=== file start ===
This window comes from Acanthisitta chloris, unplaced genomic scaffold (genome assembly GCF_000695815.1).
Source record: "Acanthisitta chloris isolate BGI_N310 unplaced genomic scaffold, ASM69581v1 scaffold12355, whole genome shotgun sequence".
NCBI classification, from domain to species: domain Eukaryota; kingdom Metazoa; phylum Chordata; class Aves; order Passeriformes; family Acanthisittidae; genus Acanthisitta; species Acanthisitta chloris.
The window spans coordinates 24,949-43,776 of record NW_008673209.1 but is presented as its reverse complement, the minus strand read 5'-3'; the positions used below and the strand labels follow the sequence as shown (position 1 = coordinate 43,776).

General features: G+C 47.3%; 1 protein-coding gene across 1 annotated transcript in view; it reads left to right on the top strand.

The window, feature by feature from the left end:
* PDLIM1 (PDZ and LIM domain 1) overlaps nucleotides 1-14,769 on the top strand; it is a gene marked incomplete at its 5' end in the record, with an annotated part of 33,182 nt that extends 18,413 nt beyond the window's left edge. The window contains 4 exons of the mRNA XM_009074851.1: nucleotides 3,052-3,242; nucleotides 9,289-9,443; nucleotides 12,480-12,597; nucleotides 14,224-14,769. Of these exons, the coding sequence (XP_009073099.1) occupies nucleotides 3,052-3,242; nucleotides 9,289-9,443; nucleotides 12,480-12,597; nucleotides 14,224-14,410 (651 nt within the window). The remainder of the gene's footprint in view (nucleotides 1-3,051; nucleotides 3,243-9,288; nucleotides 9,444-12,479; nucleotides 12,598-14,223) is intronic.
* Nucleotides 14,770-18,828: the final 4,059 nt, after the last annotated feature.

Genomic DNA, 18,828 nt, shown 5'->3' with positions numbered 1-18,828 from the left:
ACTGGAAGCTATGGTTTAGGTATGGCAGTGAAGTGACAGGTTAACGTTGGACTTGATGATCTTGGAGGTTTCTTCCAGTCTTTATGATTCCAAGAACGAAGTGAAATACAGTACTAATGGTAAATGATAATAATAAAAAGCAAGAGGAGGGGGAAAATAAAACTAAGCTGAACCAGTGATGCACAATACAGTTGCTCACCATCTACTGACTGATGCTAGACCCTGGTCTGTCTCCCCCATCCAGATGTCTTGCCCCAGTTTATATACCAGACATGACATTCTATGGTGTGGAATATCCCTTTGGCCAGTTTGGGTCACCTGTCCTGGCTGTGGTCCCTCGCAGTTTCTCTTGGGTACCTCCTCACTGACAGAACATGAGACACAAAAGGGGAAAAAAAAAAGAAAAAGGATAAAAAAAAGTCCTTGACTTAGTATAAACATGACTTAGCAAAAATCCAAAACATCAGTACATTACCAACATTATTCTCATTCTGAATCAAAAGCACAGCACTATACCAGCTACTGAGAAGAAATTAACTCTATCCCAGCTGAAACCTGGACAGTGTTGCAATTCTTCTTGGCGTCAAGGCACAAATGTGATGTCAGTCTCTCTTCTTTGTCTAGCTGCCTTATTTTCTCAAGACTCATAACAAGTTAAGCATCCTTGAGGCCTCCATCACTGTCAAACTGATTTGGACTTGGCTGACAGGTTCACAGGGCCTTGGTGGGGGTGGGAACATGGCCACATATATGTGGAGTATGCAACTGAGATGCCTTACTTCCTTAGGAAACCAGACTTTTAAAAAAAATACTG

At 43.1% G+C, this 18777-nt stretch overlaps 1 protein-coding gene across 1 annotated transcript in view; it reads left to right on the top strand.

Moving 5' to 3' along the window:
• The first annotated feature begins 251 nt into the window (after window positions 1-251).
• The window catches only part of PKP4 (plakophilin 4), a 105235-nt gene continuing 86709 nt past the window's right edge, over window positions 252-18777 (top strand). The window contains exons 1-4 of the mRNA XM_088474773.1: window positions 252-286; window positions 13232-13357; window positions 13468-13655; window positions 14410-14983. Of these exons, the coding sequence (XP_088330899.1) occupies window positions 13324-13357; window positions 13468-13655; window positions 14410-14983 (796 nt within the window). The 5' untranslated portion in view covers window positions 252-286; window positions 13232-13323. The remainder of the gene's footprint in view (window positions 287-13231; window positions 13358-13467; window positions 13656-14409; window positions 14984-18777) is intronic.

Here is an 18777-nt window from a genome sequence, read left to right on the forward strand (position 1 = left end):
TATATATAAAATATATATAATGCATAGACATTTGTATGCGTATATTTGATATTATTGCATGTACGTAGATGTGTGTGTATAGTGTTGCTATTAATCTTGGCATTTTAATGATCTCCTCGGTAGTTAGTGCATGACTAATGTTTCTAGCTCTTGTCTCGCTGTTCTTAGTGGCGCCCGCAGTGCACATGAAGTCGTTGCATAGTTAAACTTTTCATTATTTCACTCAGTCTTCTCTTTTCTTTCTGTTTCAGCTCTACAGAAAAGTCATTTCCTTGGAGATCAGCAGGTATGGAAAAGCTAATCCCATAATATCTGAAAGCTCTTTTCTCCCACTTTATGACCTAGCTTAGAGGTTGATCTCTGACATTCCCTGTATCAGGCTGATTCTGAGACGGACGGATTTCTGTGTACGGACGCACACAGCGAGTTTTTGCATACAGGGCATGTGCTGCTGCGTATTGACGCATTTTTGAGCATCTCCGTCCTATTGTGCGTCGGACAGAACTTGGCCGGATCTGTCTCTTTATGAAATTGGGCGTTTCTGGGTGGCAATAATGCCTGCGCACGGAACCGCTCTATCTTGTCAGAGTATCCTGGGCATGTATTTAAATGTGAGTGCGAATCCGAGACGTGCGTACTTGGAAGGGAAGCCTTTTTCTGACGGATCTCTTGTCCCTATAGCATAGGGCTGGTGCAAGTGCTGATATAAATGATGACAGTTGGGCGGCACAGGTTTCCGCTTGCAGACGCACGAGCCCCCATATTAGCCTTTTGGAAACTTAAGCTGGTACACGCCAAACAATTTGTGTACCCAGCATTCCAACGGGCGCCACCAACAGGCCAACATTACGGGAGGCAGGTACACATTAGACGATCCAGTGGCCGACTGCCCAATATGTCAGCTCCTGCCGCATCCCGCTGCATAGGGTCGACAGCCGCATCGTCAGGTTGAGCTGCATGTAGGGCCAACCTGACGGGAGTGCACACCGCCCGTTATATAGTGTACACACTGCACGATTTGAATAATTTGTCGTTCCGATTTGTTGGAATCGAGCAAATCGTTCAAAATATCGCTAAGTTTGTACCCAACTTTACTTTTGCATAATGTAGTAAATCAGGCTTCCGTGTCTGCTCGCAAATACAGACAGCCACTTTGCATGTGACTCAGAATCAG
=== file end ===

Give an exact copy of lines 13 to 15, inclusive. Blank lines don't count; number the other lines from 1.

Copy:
• The first annotated feature begins 251 nt into the window (after window positions 1-251).
• The window catches only part of PKP4 (plakophilin 4), a 105235-nt gene continuing 86709 nt past the window's right edge, over window positions 252-18777 (top strand). The window contains exons 1-4 of the mRNA XM_088474773.1: window positions 252-286; window positions 13232-13357; window positions 13468-13655; window positions 14410-14983. Of these exons, the coding sequence (XP_088330899.1) occupies window positions 13324-13357; window positions 13468-13655; window positions 14410-14983 (796 nt within the window). The 5' untranslated portion in view covers window positions 252-286; window positions 13232-13323. The remainder of the gene's footprint in view (window positions 287-13231; window positions 13358-13467; window positions 13656-14409; window positions 14984-18777) is intronic.

Here is an 18777-nt window from a genome sequence, read left to right on the forward strand (position 1 = left end):